"Trademarks that describe some feature or quality of the goods or that are based on someone's name or a geographic term are usually considered to be weak and unprotectible under trademark law. However, once the trademark owner can demonstrate substantial sales, advertising or other public awareness of a weak trademark (known as 'secondary meaning'), the trademark will be considered distinctive.."

The bits in the original Fox complaint about use of the term, their ratings and audience sizes, etc. were trying to make a case that Fox had achieved "secondary meaning" in the phrase.

When Judge Chin remarked in his ruling that the trademark was extremely weak, he was effectively warning Fox that he wasn't having any -- he didn't believe that such a common phrase could possibly be defended as being distinctive. Thus pursuing this suit would result in Fox losing the trademark registration. Since there's a certain value to having the trademark registration -- it makes it easier to chase off small fry with threatening letters -- I'm sure it was a factor in Fox realizing that they were not only doing Al Franken a big favor, they were about to inflict harm on themselves, and had better drop the case before things got worse for them.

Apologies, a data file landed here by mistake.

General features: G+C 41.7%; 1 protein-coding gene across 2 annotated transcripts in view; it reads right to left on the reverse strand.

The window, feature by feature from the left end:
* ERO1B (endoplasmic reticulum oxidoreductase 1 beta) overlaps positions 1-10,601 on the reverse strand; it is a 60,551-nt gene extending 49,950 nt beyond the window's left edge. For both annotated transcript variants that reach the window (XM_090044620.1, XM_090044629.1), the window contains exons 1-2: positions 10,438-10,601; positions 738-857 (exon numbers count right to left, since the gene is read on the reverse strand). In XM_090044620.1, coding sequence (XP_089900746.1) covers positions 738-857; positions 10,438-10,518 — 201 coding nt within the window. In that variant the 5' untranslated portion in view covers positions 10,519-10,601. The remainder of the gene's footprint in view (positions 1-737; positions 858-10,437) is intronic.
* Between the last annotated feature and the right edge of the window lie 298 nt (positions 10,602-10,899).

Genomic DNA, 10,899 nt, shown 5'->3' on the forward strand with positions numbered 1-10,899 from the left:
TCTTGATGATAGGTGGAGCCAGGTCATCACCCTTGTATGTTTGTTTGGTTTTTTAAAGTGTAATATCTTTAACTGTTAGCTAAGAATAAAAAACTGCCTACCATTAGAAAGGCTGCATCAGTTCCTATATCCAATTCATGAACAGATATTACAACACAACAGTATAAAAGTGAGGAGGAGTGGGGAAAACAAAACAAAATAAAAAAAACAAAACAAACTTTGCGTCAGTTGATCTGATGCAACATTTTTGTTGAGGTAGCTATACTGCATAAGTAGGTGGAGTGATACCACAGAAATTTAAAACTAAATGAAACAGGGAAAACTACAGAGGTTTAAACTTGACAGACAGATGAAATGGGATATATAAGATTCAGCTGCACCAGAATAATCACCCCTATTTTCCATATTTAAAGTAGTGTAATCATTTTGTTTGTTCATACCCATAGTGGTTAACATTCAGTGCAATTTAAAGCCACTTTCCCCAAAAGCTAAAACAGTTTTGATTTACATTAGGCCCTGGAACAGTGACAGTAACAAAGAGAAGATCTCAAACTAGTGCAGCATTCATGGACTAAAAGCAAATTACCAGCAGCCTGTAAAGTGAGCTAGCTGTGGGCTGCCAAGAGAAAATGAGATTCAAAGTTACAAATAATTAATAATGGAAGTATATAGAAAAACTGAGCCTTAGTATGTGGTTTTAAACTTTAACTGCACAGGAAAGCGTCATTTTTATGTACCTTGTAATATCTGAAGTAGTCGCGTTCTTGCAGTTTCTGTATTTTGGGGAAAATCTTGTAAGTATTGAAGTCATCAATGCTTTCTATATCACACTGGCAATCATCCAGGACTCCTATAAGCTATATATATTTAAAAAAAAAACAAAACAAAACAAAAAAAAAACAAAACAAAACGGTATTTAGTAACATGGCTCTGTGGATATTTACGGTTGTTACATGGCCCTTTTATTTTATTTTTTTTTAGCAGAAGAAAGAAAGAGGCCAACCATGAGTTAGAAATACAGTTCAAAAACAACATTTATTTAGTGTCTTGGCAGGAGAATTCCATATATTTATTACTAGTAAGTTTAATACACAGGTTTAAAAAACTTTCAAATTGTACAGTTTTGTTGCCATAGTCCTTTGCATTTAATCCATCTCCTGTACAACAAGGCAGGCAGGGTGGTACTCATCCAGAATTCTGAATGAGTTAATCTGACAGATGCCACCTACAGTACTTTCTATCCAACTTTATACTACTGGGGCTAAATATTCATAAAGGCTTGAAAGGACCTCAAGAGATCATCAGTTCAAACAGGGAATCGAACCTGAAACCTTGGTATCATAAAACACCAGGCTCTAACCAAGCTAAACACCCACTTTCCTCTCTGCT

Personally I think the USPTO is way too lenient and should never have allowed Fox to register "fair and balanced" (or Hardee's to register "made from scratch") but it's hardly the only way they stretch the rules to accomodate corporations...

#13 ::: Ter ::: (view all by) ::: August 26, 2003, 06:23 PM:

I enjoyed Franken's Q&A here:,9171,1101030901-477919,00.html

#14 ::: Jon Hansen ::: (view all by) ::: August 26, 2003, 09:27 PM: